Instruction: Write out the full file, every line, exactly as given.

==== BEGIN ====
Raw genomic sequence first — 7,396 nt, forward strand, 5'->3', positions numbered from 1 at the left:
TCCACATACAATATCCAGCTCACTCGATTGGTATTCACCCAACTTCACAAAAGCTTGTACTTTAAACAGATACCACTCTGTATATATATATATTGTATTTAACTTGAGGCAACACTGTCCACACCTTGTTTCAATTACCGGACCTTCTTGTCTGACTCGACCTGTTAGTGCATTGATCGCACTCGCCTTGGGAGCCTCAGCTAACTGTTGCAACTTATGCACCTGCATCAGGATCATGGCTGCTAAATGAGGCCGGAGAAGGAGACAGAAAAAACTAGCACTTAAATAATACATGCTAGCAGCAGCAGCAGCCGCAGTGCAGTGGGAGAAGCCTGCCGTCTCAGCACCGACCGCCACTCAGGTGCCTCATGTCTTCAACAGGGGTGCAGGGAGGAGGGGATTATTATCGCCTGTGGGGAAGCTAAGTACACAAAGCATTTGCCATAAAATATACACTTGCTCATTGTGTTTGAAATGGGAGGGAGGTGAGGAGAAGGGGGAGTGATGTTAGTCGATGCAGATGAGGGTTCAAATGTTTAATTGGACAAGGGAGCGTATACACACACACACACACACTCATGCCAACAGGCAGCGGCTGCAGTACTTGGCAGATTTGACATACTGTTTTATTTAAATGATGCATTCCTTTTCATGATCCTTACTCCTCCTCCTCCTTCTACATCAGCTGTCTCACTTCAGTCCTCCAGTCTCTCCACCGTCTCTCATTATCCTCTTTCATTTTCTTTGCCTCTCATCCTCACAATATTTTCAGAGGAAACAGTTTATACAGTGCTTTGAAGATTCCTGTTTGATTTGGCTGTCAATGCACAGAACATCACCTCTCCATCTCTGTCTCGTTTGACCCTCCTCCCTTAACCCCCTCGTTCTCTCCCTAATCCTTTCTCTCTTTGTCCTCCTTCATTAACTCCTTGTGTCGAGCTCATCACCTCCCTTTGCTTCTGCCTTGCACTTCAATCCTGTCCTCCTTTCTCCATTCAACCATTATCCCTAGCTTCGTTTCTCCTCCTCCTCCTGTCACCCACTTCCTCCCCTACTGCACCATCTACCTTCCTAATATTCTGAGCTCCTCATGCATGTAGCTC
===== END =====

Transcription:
Raw genomic sequence first — 7,396 nt, forward strand, 5'->3', positions numbered from 1 at the left:
TCCACATACAATATCCAGCTCACTCGATTGGTATTCACCCAACTTCACAAAAGCTTGTACTTTAAACAGATACCACTCTGTATATATATATATTGTATTTAACTTGAGGCAACACTGTCCACACCTTGTTTCAATTACCGGACCTTCTTGTCTGACTCGACCTGTTAGTGCATTGATCGCACTCGCCTTGGGAGCCTCAGCTAACTGTTGCAACTTATGCACCTGCATCAGGATCATGGCTGCTAAATGAGGCCGGAGAAGGAGACAGAAAAAACTAGCACTTAAATAATACATGCTAGCAGCAGCAGCAGCCGCAGTGCAGTGGGAGAAGCCTGCCGTCTCAGCACCGACCGCCACTCAGGTGCCTCATGTCTTCAACAGGGGTGCAGGGAGGAGGGGATTATTATCGCCTGTGGGGAAGCTAAGTACACAAAGCATTTGCCATAAAATATACACTTGCTCATTGTGTTTGAAATGGGAGGGAGGTGAGGAGAAGGGGGAGTGATGTTAGTCGATGCAGATGAGGGTTCAAATGTTTAATTGGACAAGGGAGCGTATACACACACACACACACACTCATGCCAACAGGCAGCGGCTGCAGTACTTGGCAGATTTGACATACTGTTTTATTTAAATGATGCATTCCTTTTCATGATCCTTACTCCTCCTCCTCCTTCTACATCAGCTGTCTCACTTCAGTCCTCCAGTCTCTCCACCGTCTCTCATTATCCTCTTTCATTTTCTTTGCCTCTCATCCTCACAATATTTTCAGAGGAAACAGTTTATACAGTGCTTTGAAGATTCCTGTTTGATTTGGCTGTCAATGCACAGAACATCACCTCTCCATCTCTGTCTCGTTTGACCCTCCTCCCTTAACCCCCTCGTTCTCTCCCTAATCCTTTCTCTCTTTGTCCTCCTTCATTAACTCCTTGTGTCGAGCTCATCACCTCCCTTTGCTTCTGCCTTGCACTTCAATCCTGTCCTCCTTTCTCCATTCAACCATTATCCCTAGCTTCGTTTCTCCTCCTCCTCCTGTCACCCACTTCCTCCCCTACTGCACCATCTACCTTCCTAATATTCTGAGCTCCTCATGCATGTAGCTC